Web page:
It’s the standard question in every winner’s post-match press conference.
“Thoughts on your next opponent?”
Sachia Vickery was momentarily perplexed.
“I didn’t even look at first, to be honest,” she said. “I mean, who knew I would have beaten Muguruza? So I didn’t even look past that point.”
It certainly took the tennis world by surprise, as any major upset does. And Vickery’s 2-6, 7-5, 6-1 second-round victory Friday night at the BNP Paribas Open over Garbine Muguruza was indeed an upset.
Not only is Muguruza the world No. 3 and a two-time Grand Slam champion, making her the first player Vickery, ranked No. 100, has beaten inside the Top 20. But Spaniard also held a one-set, 3-0, 40-0 lead when Vickery made her move.
“I just tried to fight every point and hang in there,” Vickery said.
It was not unfamiliar territory for the Hollywood, Fla., native, who learned the game by hitting balls against a wall with a wooden paddle her grandmother bought at a dollar store, and travelled by Greyhound bus to tournaments.
Sachia’s mother, Paula Liverpool, who immigrated from Guyana, worked as an administrator for Kaplan (online) University by day and as a bartender at a strip club in a dangerous section of Miami at night, once told the Miami Herald that she wanted to make sure her daughter could compete “with the girls who carry Louis Vuitton luggage to tournaments.”
“I was hitting against the wall every single day,” Sachia said. “I think one day I broke the window and my mom was, like, ‘OK, enough is enough. I will try to find somewhere for you to get to play.’ She’s always been supporting me since I started playing tennis and has been right there by my side.”
Vickery, 22, next plays Naomi Osaka, a 20-year-old resident of Boca Raton, Fla., ranked No. 44.
“I’m just going to go in with the same mentality as I did [Friday],” Vickery said. “I literally have nothing to lose. Everybody expected me to lose [against Muguruza]. I just came out and surprised myself, and I surprised everyone.”
Not necessarily her coach, however. Adrian Zeman unabashedly called Vickery’s backhand “one of the best in the world,” and issues a reminder that Vickery has been at this for a while.
“I think she’s one of those American girls who got out of juniors and everyone was expecting results,” Zeman told BNPParibasOpen.com. “But the bottom line is it has just taken a bit of time. She works incredibly hard and as she matures emotionally and mentally, she’s starting to understand what it takes to be a top 100 professional.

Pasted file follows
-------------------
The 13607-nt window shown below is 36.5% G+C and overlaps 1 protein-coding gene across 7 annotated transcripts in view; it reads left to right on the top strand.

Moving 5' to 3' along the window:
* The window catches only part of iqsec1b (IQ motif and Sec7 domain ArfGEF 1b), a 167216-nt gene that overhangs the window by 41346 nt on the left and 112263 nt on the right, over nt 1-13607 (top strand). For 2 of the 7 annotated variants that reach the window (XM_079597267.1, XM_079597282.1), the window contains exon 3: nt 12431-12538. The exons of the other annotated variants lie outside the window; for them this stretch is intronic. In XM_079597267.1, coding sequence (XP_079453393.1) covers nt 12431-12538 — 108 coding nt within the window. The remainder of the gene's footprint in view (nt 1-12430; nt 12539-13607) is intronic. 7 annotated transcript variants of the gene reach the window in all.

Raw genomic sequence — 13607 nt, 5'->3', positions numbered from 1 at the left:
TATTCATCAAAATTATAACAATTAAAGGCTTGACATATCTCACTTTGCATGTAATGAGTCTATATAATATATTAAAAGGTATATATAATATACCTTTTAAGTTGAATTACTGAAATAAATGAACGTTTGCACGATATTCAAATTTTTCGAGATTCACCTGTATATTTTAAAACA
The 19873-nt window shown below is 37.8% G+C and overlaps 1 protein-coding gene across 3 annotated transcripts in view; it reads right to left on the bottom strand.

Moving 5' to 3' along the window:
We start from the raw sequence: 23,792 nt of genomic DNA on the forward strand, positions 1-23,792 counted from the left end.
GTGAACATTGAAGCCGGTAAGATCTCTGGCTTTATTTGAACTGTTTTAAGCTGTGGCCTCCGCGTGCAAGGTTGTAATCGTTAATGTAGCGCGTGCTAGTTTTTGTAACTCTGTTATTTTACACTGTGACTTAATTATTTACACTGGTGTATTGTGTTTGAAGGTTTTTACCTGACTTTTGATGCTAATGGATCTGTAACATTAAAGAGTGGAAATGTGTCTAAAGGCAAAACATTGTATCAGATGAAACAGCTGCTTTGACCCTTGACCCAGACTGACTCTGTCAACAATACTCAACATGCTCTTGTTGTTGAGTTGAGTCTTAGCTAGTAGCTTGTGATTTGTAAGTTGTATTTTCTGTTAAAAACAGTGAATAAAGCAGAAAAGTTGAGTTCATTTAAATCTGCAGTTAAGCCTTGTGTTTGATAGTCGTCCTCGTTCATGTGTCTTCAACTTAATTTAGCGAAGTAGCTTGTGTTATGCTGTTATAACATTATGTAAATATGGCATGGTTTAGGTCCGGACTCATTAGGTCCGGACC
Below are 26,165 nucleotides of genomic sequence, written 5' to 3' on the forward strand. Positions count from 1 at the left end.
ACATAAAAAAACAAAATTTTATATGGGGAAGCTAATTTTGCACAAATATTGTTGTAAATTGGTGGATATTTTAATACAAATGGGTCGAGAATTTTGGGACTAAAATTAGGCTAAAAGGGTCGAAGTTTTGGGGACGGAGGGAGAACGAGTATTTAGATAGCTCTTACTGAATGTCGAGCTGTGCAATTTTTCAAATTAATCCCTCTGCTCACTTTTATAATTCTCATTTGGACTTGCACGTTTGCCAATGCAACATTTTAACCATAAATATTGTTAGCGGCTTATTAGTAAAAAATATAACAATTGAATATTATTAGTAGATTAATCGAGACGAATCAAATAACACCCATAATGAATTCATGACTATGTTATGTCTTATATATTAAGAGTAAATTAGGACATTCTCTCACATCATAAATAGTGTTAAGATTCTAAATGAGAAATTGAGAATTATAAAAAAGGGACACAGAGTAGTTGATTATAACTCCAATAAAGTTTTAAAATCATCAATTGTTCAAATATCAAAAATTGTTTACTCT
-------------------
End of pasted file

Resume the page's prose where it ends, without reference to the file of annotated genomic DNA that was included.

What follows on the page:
“Obviously the wins are very important in building that confidence and showing her that all that hard work is paying off. Obviously, beating Muguruza shows what she’s capable of shows the enormous potential is coming to fruition.”
Vickery, a fan of Venus and Serena Williams since those days of hitting against a wall, considers LeBron James’ mother, Gloria, an aunt, and has spent holidays with LeBron. But walking onto Stadium 1 Friday night to face Muguruza, she admitted the moment was overwhelming.
“I started out pretty nervous,” Vickery said. “Obviously, for me, I haven’t played matches on such a big court before. For her, it’s the norm. So in the first set it really took me a while to kind of find the ball and get over those nerves. But then after, in the second set, I let a few go and started to get a lot of confidence and the crowd got behind me. I just started really getting to play my game.”
It helped that Vickery defeated Eugenie Bouchard on Stadium 1 in her first-round match.
“I feel like I kind of got over that kind of stage fright a little bit because when I walked out on the court against Genie, I couldn’t believe how big the court was,” she said. “I have played on big courts, obviously, but nothing like this. I feel like that was really a hump to get over. And then [Friday night], I relaxed a little bit more after I was down. It just worked out.”